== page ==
One of the many perks of working at the London Media Centre just off Parliament Square during the 2012 Summer Olympics is that I get to walk past Big Ben, Westminster Abbey, and the Houses of Parliament on my way to and from work every day.
Just a few steps passed those famous landmarks take me out onto the bustling Westminster Bridge with its constant flow of foreign tourists snapping photos of all the above. As I walk over the River Thames, I have my choice of two Olympic-themed technological wonders on either side of the bridge.
We’ll start with The London Eye – the massive Ferris wheel rising more than 443 feet over the Thames. A short walk from Waterloo Station, it’s still the tallest Ferris in Europe.
During these Olympics fortnight, the London Eye lights once per night in a pattern reflecting the mood about the day’s competetion according to Twitter uses. When the verdict is in, yellow means The Eye is receiving happy Tweets, while purple indicates discord amongst the Olympic Twitter world.
The UK’s EDF Energy hired a team of MIT technicians to write up an algorithm that could scan the sea of Olympic Tweets and assign points based on the number and verbal intensity of positive or negative sentiment expressed. The algorithm checks the Tweets against a databank of more than 2,750 words, phrases and hashtags.
The wheel’s color intensity reflects the degree of positivity or grumpiness. A majority positive flow makes for a majority yellow London Eye. If the day rolls 90% negative, most (but not all) of the Eye turns purple.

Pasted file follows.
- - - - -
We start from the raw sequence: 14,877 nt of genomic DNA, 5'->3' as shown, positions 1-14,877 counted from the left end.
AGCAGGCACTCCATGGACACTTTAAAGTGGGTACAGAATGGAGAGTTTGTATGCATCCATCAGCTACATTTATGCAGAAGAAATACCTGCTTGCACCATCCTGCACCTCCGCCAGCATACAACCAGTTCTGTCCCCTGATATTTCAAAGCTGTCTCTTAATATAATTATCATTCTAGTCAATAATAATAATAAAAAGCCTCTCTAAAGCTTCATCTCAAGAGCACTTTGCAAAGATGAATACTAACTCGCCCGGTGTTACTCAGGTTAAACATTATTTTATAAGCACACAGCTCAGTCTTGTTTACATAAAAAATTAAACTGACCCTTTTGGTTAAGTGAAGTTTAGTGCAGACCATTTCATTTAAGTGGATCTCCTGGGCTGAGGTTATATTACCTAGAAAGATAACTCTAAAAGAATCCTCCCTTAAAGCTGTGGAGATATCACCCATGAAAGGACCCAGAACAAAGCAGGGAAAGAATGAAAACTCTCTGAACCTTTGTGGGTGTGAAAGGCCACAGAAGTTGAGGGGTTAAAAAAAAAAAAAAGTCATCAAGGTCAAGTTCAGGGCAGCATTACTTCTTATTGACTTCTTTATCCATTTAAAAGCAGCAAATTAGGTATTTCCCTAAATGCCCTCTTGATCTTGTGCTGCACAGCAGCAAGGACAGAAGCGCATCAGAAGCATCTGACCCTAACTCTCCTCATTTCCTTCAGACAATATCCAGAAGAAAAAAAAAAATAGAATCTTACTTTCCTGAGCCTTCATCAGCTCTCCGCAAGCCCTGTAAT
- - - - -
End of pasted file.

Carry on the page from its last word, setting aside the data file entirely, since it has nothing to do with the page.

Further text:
Here’s the only problem. It’s unclear if it’s working because no one is really testing it. I tried a very unscientific test and tried to monitor the mood of the Eye during a particularly successful day for Team GB – a factor I assumed would liven up The Eye with Gold Medal joy.
The Eye is only a short walk from the London Media Centre off Parliament Square and Westminster Bridge. From the Thames River Bank, I watched the daily verdict and found a predominantly white illuminated tourist attraction. With a shrug, I headed back to the LMC wondering if they whole algorithm story wasn’t just a bit of publicity.
A more reliable attraction along the river shines from the other side of Westminster Bridge with the special show projected up against the Houses of Parliament. For the uninitiated, the two Houses of the United Kingdom’s Parliament meet in what was once The Palace of Westminster. While the elected British government clashes there, it is still considered a royal residence. The adjoining Big Ben is clearly one of London’s most prominent symbols.
Because of the Houses' iconic status in British culture, Mayor of London Boris Johnson commissioned a montage documenting British sport’s “most iconic and unforgettable moments, drawing on London's unrivaled Olympic heritage…the only city to have held the momentous event three times – and journeying through the modern Olympic era into Great British triumphs.”
That’s a fancy way of saying they put together a selection of British Olympic success so they could project them up against The Houses of Parliament. The flowing, panning montage features imagery from the 1908, 1948 and modern Games.
The show runs every night from 9:30 to midnight during the Olympics – and then again throughout the Paralympic Games. The sheer size of the projected show fills Westminster Bridge and the opposite Thames banks with international visitors squeezing every last bit of Olympic spirit out of the 2012 London Games.